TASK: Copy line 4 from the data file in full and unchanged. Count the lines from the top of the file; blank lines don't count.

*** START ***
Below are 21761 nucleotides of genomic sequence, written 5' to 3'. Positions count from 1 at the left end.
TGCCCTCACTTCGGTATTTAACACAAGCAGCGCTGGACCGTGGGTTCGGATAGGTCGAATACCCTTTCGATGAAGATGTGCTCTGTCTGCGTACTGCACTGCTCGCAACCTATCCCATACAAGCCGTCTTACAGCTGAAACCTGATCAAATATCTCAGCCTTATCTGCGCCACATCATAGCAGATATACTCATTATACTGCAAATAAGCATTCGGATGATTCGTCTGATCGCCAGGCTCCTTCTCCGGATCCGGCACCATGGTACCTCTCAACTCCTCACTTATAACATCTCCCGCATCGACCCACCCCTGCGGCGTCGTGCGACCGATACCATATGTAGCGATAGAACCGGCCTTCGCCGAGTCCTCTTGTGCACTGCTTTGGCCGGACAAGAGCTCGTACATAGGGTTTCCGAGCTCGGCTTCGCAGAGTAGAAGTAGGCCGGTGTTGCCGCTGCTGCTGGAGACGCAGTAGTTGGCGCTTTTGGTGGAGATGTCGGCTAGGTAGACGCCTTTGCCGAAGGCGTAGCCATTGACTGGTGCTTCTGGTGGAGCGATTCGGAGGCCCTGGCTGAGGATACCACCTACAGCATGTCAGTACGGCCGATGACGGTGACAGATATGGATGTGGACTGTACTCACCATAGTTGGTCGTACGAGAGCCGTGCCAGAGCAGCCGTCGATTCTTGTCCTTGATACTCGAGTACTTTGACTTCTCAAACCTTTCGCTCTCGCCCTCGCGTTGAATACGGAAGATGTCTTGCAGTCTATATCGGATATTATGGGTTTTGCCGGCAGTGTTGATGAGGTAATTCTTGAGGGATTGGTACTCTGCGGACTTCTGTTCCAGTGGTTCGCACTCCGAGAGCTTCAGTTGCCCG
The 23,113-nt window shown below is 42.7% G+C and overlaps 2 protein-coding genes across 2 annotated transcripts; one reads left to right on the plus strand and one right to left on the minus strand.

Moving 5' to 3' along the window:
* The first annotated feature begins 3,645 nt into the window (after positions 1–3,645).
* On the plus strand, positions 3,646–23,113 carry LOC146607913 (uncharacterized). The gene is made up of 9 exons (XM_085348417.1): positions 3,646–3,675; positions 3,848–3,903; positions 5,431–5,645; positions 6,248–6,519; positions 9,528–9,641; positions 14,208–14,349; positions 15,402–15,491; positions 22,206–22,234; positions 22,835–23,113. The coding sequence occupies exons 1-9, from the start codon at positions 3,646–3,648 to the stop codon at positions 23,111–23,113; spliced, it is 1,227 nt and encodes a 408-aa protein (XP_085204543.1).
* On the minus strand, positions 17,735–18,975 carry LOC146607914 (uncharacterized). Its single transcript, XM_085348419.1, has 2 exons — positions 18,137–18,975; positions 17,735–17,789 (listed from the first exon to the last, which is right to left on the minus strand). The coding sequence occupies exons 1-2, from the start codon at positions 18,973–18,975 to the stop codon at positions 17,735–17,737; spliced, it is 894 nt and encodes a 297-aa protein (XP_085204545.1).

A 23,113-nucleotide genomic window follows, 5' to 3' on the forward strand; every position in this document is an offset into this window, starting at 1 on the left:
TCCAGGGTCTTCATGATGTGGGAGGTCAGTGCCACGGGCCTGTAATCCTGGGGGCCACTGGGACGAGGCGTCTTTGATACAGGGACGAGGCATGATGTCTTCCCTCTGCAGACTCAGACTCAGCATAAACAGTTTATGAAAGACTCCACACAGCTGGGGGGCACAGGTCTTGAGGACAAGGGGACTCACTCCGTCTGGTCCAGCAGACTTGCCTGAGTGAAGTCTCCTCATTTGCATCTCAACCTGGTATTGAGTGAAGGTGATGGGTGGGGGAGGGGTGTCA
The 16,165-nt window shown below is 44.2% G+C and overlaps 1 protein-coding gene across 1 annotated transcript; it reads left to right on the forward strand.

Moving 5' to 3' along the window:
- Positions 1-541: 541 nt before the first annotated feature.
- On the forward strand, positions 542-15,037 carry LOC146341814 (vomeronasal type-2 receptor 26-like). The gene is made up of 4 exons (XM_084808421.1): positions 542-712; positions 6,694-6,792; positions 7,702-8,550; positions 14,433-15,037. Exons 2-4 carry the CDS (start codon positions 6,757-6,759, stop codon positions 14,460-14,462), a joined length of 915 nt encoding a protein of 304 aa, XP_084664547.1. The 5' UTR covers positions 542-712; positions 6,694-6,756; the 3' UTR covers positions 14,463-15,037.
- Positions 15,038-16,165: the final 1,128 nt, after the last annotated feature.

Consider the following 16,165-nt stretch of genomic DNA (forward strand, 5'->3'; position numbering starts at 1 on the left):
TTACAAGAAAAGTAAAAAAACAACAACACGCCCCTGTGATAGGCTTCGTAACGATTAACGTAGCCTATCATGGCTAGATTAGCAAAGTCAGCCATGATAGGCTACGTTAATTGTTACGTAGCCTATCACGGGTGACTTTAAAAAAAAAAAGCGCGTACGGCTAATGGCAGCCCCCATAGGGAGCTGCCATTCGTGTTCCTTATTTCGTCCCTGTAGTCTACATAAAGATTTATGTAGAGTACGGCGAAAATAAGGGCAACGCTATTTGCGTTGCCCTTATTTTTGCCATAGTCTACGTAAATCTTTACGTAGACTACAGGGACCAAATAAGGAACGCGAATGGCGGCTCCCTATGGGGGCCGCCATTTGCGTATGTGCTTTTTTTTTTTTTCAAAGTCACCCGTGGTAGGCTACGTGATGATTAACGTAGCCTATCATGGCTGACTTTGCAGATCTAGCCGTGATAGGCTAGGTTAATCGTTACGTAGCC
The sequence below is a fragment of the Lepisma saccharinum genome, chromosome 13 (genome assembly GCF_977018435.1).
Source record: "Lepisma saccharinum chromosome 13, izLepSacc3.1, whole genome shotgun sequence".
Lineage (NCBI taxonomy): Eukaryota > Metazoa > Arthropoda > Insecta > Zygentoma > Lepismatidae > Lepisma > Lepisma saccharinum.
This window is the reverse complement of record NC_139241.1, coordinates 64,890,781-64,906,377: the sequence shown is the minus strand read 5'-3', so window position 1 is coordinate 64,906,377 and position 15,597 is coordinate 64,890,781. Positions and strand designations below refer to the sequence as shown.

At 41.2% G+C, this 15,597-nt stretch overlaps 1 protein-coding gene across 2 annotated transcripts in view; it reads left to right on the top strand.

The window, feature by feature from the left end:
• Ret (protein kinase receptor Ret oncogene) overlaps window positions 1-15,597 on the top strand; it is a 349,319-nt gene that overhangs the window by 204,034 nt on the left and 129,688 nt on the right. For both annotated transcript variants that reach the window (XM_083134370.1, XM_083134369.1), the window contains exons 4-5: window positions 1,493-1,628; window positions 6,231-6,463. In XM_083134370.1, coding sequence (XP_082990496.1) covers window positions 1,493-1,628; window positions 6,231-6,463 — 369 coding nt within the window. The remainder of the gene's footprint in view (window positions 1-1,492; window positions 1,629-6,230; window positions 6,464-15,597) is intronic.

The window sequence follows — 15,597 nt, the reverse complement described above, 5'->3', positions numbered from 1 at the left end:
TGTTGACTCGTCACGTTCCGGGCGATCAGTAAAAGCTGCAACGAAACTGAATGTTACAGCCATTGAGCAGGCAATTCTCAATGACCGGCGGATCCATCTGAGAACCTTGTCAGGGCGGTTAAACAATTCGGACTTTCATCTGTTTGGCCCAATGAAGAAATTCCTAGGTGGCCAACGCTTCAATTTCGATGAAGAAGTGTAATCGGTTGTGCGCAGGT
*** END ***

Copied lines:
Moving 5' to 3' along the window: